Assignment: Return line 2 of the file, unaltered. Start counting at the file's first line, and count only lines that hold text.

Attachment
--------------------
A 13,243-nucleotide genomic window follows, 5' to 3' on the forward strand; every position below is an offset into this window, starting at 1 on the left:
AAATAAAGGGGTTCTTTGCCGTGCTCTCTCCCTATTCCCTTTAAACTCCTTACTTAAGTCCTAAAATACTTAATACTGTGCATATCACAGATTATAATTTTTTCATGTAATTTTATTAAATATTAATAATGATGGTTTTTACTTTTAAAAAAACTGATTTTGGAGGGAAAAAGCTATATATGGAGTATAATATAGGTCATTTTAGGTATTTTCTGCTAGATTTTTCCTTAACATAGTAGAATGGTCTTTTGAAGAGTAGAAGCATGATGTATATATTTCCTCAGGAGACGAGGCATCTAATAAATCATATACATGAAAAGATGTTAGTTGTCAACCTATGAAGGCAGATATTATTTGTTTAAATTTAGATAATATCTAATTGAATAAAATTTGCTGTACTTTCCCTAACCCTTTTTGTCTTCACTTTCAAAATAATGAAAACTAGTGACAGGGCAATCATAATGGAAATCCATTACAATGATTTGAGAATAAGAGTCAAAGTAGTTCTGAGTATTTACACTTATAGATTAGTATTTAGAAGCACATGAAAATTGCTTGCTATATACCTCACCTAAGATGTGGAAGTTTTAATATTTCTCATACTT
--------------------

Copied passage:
AAATAAAGGGGTTCTTTGCCGTGCTCTCTCCCTATTCCCTTTAAACTCCTTACTTAAGTCCTAAAATACTTAATACTGTGCATATCACAGATTATAATTTTTTCATGTAATTTTATTAAATATTAATAATGATGGTTTTTACTTTTAAAAAAACTGATTTTGGAGGGAAAAAGCTATATATGGAGTATAATATAGGTCATTTTAGGTATTTTCTGCTAGATTTTTCCTTAACATAGTAGAATGGTCTTTTGAAGAGTAGAAGCATGATGTATATATTTCCTCAGGAGACGAGGCATCTAATAAATCATATACATGAAAAGATGTTAGTTGTCAACCTATGAAGGCAGATATTATTTGTTTAAATTTAGATAATATCTAATTGAATAAAATTTGCTGTACTTTCCCTAACCCTTTTTGTCTTCACTTTCAAAATAATGAAAACTAGTGACAGGGCAATCATAATGGAAATCCATTACAATGATTTGAGAATAAGAGTCAAAGTAGTTCTGAGTATTTACACTTATAGATTAGTATTTAGAAGCACATGAAAATTGCTTGCTATATACCTCACCTAAGATGTGGAAGTTTTAATATTTCTCATACTT